© 2011 jen

Your Sweet Spot

“Productivity is never an accident.  It is always the result of a commitment to excellence, intelligent planning, and focused effort.” ~ Paul J. Meyer

When I worked a 9-5 job I noticed that my mind was clearest in the early part of the day. By the afternoon I would begin to feel my energy fade.  Later when I began working for myself I found that if I let myself, I could be almost done with my work day by noon.  I’d get up at 5:30 and work until noon. With 6-ish hours worked, I would only need to fit a couple of hours in over the rest of the day to complete my work day.  The problem was, there was no time for me in that schedule.  I’d be hungry, un-showered and usually pretty grouchy because I wasn’t taking care of my needs.  I mention this as a reminder of the importance of finding a schedule that meets your own internal clock for optimal productivity, but also balances out your needs for some self-care.

Everyone has an internal clock of sorts—times where you’re on fire and times where your energy level is much lower.  I’ve revised my productivity schedule and have found a couple of techniques that boost my productivity level.  I still get to work pretty early, but I weave my AM routine throughout my morning.

Sugar VS Running

I used to drink coffee or eat sugar in the afternoon when I’d feel that lull feeling, but I found these really did almost nothing for me and then I’d have the typical crash a few hours later.  Now I’ll hop on my treadmill instead.  What I tell myself is that I only need to do 5 minutes, then once I get on (which is half the battle of working out – starting!) I try to stay on for at least 15 minutes.  We all have little mind games we play with ourselves and this is mine.  I know I won’t get on the treadmill if I tell myself 15 minutes, but I know once I get on, I’ll have no problem staying on for at least 15 minutes.  I try to run, though I can imagine any neighbor innocently passing by at the right moment might find this comical, but it really gets my heart rate up and it’s an instant energy charge.  If you don’t have a treadmill or if it isn’t feasible to go on a walk, something else that gets your heart rate up. Stand in place, swing your arms and when your arms come down at your sides pump your legs as if you’re jumping in place, but your feet remain on the ground.  Set a goal, do this 50 or 100 times.  It really gets your heart moving and is an instant burst of energy.

I try to use my best, clearest thinking, most energetic times for my work. I save my time wasting tasks, like talking on the phone with friends, Pinterest, Facebook, etc for times of the day when I’m not as alert.  I don’t need to be in top form to “like” something online. I watch movies or TV shows online after a long day of work.  And, I try not to work in the evenings for a few reasons: 1) I’m not a night person. 2) I want to spend as much time with my family as possible.  If I do have a day when I have extra time in the evening and feel that I want to do something productive, I’ll do something fun and easy like photo editing which doesn’t require a lot of extra brain cells (well at least not the photo editing I do.)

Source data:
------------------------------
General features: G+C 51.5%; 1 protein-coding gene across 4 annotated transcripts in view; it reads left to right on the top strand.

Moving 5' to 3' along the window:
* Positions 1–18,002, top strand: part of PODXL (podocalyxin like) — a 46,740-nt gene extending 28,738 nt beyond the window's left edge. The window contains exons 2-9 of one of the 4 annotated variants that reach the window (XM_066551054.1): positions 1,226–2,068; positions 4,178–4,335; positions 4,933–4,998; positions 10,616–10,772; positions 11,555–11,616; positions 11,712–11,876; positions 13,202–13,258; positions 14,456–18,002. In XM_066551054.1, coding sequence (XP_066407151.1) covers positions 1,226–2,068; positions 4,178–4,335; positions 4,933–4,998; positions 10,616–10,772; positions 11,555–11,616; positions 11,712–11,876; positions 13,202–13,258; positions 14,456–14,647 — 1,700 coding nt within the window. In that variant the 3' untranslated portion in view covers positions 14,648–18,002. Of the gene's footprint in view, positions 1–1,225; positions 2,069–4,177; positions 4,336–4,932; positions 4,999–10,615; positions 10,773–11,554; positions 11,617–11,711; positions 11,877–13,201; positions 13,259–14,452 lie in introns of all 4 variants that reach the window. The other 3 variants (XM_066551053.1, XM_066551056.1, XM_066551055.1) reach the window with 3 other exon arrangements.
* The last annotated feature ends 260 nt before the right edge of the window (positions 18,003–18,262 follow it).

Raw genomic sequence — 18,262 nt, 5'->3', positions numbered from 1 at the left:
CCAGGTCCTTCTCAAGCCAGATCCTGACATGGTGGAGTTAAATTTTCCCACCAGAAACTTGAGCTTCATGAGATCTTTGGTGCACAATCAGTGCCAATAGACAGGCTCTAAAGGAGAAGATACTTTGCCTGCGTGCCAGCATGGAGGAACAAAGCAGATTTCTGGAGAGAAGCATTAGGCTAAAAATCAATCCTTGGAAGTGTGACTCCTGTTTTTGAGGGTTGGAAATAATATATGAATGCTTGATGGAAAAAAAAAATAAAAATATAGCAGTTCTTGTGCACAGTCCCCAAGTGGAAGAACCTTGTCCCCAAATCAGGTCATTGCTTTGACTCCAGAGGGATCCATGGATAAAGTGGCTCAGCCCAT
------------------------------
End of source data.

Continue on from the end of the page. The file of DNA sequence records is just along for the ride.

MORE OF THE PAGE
Here are a few additional tips for optimizing your productivity:

1. Automation – the more you automate your schedule and aspects of your routine the easier it is to keep up with productivity.  Automating your work and life give you more time for both.  Also, as you begin to automate your work, you become more and more of an expert at what you do.

2. Streamline it – simplify what you’re currently doing. There are a million ways to do most things, look at your tasks at hand with an eye for simplifying them.

Example: I used to feel really overwhelmed by cooking and shopping for groceries.  What I realized is that I need a plan for meal preparation. I don’t really like to cook at the end of the day.  I created a shopping list around menu plans.  I can do both my shopping and planning in about 1.5 hours and that’s for a week’s worth of menus and groceries.  I also try to make at least 1 crockpot meal a week, as well as  making larger quantities of food when I cook, so that we only have to cook from scratch once or twice a week at dinner time.  We go out to eat less, eat healthier foods and this system is very low stress.

3. Do each task only once – decide and do, don’t over think the process. It’s easy if you’re feeling overwhelmed about something to spend more time thinking about it, turning it over and looking at it from all angles, than it is if you decide what you want to do and then just do it.

Example: You get a piece of mail from a friend inviting you to a wedding that’s far from your home.  You know you cannot attend, but you open the invitation, look at it, set it on the table and proceed to pick it up daily to think about how you’re going to handle this, feeling bad that you’ll have to tell them no at some point.  Rip off the band-aid, already!  The truth is, you know you cannot attend.  Spend 5 minutes writing them back or picking up the phone to tell them that you’re thrilled for them and that unfortunately you cannot attend.  The point is, you can deal with the situation in 5-10 minutes tops rather than moving this invitation from clutter pile to clutter pile, while feeling like, “Oh right I need to deal with this.”

4. Outsource – when possible hire someone.  Is there someone who can help you with the bookkeeping for your business?  Then hire them. If you cannot hire them, can you work out a trade?  Outsourcing allows you more time to do what you’re good at and you can hire the expert to do what you don’t love.

Whatever your internal clock is telling you, listen, and adjust your routine to maximize your productivity. I think you’ll be amazed by what a few adjustments can make.


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